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The long road ahead for Ukraine after secured military assistance from the U.S.


It has taken months of debate on the Hill, but Ukraine finally has the military assistance it has been desperately seeking. Ukraine says that this U.S. aid will make all the difference between winning and losing the war to Russia. But after two years of punishing fighting, what winning looks like is an increasingly complicated question. For more, we're joined now by NPR Ukraine correspondent Joanna Kakissis and NPR Pentagon correspondent Tom Bowman. Hey to both of you.



CHANG: Hello. OK, Joanna, I want to start with you. Like, what are you hearing from Ukrainian troops about the latest on the frontline? Like, why is this aid so critical at this moment?

KAKISSIS: So the situation on the eastern frontline, where most of the active fighting is now going on - it's very bleak. And that's the word that Ukraine's military chief Oleksandr Syrskii used. He says that in the six months it took Congress to approve the latest aid package, Russia built up its offensives all along the eastern frontline. The Russians have occupied a city and a few villages in eastern Ukraine, and one of the most intense battles that's taking place right now is outside the town of Chasiv Yar, which we visited back in March. If the Russians occupy this town, it will clear the way for them to capture a railway hub that gets supplies to Ukrainian troops. Today we spoke to a soldier who is in Chasiv Yar right now, Oleh Shyriaiev. He's the commander of the 225th Separate Assault Battalion. He described how a lack of ammunition and troops has affected their positions.

OLEH SHYRIAIEV: (Through interpreter) Over the past three to four weeks, the enemy has been constantly advancing. They are storming with infantry, and in some cases, there are 10 times more of them.

KAKISSIS: He told us that the military aid approved by Congress has not made it to the frontline, at least not the one he is on. But he believes that when it arrives, his troops will be able to push the Russians back from Chasiv Yar.

CHANG: Well, Tom, what about you? Like, what are you hearing from U.S. defense officials? How do they see this new aid helping on the battlefield?

T BOWMAN: Well, Ailsa, first of all, officials in defense analysts say Ukraine's finally getting the artillery shells they need, the air defense missiles and, maybe more importantly, longer-range attack missiles that have already allowed Ukraine to hit Russian locations in Crimea and elsewhere. But that six-month delay in Congress approving that aid allowed Russia to make some advances, as Joanna just said. This sense with Pentagon officials and defense analysts is this year Ukraine will shore up its defenses, regroup and train more forces. It's unlikely they can mount a big offensive like the attempted last year. But here's Brad Bowman with the Foundation for Defense of Democracies.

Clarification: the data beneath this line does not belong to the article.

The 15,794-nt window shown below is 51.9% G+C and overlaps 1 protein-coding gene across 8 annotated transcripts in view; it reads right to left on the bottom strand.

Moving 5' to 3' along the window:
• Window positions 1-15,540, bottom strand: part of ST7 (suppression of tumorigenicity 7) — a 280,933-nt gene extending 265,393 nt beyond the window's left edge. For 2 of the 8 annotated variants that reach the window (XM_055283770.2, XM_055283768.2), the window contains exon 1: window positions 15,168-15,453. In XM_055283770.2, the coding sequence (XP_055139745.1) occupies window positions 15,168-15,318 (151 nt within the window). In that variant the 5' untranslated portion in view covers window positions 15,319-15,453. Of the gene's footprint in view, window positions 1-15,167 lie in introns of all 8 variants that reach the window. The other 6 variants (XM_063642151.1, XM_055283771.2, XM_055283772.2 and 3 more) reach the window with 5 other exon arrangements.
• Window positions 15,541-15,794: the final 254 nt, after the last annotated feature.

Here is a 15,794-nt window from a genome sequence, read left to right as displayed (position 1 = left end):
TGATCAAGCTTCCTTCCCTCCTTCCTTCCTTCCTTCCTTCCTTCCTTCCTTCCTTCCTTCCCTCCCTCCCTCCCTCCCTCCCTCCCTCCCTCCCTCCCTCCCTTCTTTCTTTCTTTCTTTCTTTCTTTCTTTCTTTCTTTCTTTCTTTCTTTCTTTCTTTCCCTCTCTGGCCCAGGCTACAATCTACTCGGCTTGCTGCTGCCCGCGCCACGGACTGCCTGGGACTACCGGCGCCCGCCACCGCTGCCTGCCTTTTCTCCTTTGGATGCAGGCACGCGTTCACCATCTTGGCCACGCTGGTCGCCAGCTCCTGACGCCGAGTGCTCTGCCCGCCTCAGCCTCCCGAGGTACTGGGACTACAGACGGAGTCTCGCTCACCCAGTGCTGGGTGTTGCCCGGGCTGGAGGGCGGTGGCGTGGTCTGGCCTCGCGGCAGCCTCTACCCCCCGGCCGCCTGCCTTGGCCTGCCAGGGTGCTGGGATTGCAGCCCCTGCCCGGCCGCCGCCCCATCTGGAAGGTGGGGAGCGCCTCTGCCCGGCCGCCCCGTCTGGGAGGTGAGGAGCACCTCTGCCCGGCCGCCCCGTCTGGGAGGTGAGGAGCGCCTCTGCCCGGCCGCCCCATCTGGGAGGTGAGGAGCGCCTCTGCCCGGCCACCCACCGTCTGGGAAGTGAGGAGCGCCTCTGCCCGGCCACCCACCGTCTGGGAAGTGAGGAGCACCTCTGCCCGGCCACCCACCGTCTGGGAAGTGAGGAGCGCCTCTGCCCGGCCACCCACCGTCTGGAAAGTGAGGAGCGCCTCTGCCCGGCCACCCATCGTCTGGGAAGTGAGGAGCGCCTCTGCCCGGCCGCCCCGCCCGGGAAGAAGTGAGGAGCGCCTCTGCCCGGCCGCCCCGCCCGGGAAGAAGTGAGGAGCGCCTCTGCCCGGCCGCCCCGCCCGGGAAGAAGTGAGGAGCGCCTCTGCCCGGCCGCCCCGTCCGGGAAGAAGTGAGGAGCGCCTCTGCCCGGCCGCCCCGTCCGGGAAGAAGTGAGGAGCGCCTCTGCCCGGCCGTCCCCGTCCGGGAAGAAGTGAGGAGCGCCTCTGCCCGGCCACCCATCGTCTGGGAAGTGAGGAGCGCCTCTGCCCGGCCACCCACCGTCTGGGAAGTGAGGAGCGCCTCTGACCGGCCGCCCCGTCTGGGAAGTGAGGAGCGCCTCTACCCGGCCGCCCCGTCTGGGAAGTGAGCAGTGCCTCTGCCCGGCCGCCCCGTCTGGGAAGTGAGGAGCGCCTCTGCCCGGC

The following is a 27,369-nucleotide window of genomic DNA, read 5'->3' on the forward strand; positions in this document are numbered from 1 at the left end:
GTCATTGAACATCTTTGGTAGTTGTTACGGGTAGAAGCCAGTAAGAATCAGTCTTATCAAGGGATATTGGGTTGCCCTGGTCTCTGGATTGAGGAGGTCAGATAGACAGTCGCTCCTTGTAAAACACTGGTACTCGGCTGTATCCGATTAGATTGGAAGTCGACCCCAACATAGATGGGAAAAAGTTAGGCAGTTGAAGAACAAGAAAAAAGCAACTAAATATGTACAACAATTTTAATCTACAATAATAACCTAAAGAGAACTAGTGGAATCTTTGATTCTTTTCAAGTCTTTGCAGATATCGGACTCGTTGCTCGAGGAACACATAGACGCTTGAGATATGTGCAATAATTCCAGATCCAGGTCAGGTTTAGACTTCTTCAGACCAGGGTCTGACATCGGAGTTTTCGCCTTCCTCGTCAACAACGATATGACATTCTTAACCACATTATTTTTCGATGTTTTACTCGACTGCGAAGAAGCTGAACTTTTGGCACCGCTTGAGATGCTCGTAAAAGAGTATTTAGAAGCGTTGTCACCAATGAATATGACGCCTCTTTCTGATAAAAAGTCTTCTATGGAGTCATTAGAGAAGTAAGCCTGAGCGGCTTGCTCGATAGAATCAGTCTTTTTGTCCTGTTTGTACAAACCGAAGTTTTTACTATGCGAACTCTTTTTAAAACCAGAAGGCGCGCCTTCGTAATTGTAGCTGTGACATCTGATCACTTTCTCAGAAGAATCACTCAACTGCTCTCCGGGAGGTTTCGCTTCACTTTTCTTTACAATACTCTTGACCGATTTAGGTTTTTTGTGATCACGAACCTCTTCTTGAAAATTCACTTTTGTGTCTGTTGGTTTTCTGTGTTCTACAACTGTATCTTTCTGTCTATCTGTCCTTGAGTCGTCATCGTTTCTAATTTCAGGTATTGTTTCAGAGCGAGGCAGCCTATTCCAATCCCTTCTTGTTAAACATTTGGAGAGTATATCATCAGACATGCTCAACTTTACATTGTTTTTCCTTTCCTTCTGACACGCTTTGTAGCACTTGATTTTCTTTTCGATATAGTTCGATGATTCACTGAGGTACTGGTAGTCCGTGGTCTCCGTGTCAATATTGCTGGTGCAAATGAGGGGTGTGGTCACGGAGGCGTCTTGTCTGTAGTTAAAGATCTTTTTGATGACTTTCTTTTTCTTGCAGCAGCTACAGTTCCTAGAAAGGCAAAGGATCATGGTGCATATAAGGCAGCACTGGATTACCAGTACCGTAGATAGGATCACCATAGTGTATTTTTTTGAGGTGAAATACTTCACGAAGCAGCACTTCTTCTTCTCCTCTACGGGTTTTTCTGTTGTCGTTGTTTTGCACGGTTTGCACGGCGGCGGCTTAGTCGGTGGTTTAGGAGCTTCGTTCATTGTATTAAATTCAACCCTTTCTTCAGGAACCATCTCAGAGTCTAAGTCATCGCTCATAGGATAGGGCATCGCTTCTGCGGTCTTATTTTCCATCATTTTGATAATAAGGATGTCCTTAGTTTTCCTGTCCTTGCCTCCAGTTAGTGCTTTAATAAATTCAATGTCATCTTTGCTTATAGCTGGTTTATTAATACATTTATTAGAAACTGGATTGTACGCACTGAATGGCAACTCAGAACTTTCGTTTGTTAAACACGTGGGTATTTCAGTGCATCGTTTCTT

BRAD BOWMAN: I will be shocked if Ukraine has the ability to put together any sort of operational, strategic-level offensive this year. I don't expect that - so avoiding the loss of major cities, population centers this year, stopping or slowing the Russian momentum and then putting in the reforms and delivering the weapons systems necessary to see more results in 2025.

T BOWMAN: So next year for an offensive against Russian forces, although there is a sense, Ailsa, that with the new weaponry, Ukraine might be able to exploit some Russian weaknesses here and there because you can't just be on the defense in a war.

CHANG: Well, OK then. A question for both of you - if we're not talking about any kind of decisive, immediate change to this war, what does all of this tell us about where the war is headed or even how it might end? Tom, do you want to start?

T BOWMAN: Well, the U.S. has said from the beginning that the goal here is to give Ukraine a better hand at any future negotiating table. But at this point, Ailsa, there's no sense from either side about talks. And the war will just go on at least into next year. Ukrainian officials talk about winning, kicking all Russian forces out. The top Pentagon officer, general C.Q. Brown, was asked recently a direct question. Can Ukraine win? He didn't use that word, instead saying the U.S. and others are giving Ukraine the tools to, quote, "defend itself."

CHANG: Interesting. Well, Joanna, what's the view from Ukraine?

KAKISSIS: Well, Ailsa, most people used to start each sentence with, after our victory. And you don't hear people talking about victory in such certain terms anymore because Ukraine is not just short of weapons. It's also short of troops. I spoke to a military analyst, Serhii Kuzan, and he says these new conscription laws that are very controversial are trying to address this shortage.

SERHII KUZAN: (Non-English language spoken).

KAKISSIS: He's saying the task is to combine conscription and recruitment so Ukraine can plan a war for years to come. Most Ukrainians - they say winning the war does mean pushing all Russian troops out of Ukrainian land. But that cannot happen without U.S. support, which the next administration might not give. And even with this support, the path will indeed take many years and cost many lives.

CHANG: That is NPR's Joanna Kakissis and Tom Bowman. Thank you to both of you.

T BOWMAN: You're welcome.

KAKISSIS: You're welcome. Transcript provided by NPR, Copyright NPR.

Tom Bowman
Tom Bowman is a NPR National Desk reporter covering the Pentagon.
Joanna Kakissis
Joanna Kakissis is an international correspondent based in Kyiv, Ukraine, where she leads NPR's bureau and coverage of a conflict that has upended millions of lives, affected global energy and food supplies and pitted NATO against Russia.